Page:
Data from Interpol, the international police network, reveal the magnitude of the world's desperate retreat into escapism: Human beings spend $400 million dollars a year on illegal drugs, $100 million of which are laundered by the free-market, international banking system. And, according to a declaration of 132 nations that met in Naples, Italy, in November 1994, the yearly global expenditure on drugs, prostitution and arms totals $732 billion, a sum equal to 40 percent of the per capita income of humanity.

This is shocking, but there is another type of escapism perhaps more severe than this expenditure: the retreat into rigid religious and political fundamentalism. With this retreat come trends that are dangerous for the well-being of humanity - racism, xenophobia, the Shining Path in Peru, the skinheads in Germany, or Islamic and Christian fundamentalism.

As Christians, then, we must seek solutions never sought before. Political solutions have failed: Ideological divisions of West vs. East brought us nothing. The homogenization of the world under a capitalist market system driven only by profit and gain is polarizing the world even more. Also, the market system's blind pursuit of immediate, material gain threatens that which is essential to the Earth's and to humanity's survival - the ecological and structural matrix of the planet.

We must not seek solutions in the geopolitical struggle of the past, nor must we confide in todays geoeconomic power structure. We must seek a geocultural alternative that promotes a civilization of global consensus, of "world citizens." We must find an ethic of common, concrete values, not an abstract ethic. Abstraction abounds in scores of documents written by the United Nations, by groups of presidents who hold summits in Miami.

We must begin to devise concrete ways to implement the common values of all of humanity. And to do this we have to overcome what I would call a civilization of antagonisms: North vs. South; man vs. woman; growth vs. the ecosystem; consumption vs. happiness; present vs. future. We must seek a geocultural ethic that is global but that respects individual cultures in their diversity. Globally, we must prioritize the profound values that bring human beings together - and these values are present in all faiths, all religions. We must create those bonds. This is the only way we can confront the despair of this theology of inevitability.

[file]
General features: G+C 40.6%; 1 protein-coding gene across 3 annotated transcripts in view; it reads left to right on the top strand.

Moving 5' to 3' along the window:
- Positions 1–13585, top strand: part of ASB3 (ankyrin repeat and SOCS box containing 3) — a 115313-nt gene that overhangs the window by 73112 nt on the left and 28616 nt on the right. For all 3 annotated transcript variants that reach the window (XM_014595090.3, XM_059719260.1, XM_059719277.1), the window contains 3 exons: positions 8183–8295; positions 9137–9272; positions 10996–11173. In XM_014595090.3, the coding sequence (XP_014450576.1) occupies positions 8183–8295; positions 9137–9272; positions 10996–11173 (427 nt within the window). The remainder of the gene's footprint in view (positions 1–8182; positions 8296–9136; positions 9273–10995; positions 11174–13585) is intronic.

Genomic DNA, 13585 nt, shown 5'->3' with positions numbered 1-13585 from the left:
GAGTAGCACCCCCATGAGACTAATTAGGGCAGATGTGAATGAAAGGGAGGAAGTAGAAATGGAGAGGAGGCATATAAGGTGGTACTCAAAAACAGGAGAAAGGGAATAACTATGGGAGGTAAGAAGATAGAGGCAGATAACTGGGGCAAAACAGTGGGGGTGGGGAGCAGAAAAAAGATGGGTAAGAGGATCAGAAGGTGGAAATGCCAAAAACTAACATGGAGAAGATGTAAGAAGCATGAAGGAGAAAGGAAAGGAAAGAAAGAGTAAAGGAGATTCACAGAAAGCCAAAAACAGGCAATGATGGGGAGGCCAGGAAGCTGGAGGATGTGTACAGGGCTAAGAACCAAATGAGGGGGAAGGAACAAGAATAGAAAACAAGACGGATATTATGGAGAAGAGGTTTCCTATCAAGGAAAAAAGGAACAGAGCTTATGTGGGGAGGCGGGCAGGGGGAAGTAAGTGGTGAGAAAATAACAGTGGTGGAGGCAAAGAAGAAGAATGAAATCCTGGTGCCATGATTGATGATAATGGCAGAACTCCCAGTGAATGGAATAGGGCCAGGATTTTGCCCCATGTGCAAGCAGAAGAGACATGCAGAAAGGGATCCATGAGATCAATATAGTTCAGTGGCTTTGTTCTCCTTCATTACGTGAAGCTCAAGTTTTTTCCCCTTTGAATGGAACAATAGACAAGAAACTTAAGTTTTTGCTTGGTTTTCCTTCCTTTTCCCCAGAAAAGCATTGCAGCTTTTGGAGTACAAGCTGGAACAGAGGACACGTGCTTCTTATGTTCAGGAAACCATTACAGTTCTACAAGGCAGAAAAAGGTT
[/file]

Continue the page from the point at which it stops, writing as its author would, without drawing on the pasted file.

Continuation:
Globalization is inevitable, thanks to the technological revolution of telecommunications. But the rules of globalization do not necessarily have to be written by the richest 20 percent of the world. This does not have to be a top-down process. The world's majorities that are being crucified by this champagne-glass structure can join together, breaking down antagonistic barriers of "North" and "South." This is already happening: The "South" is spreading throughout the United States - you can find it in the Mount Pleasant neighborhood in Washington, or in the streets of Los Angeles. And you can find a "North" all over Latin America - the elites that join with counterparts up North to reap the benefits of all of the free-trade treaties. We need to "democratize the market." We need a "globalization from below."

Keeping in mind that the South thrives in the North, I would like to offer a few words of insight from Eduardo Galeano: "The East sacrificed freedom to obtain justice on the altar of productivity. The West sacrificed justice to obtain freedom on the same altar of productivity. Today, we the people of the South are asking ourselves, `Does this god of productivity deserve the sacrifice of our lives?'"
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Title Annotation:Global Trade In A Divided World - special section
Author:Gorostiaga, Xabier
Publication:National Catholic Reporter
Article Type:Cover Story
Date:Jan 27, 1995
Words:1872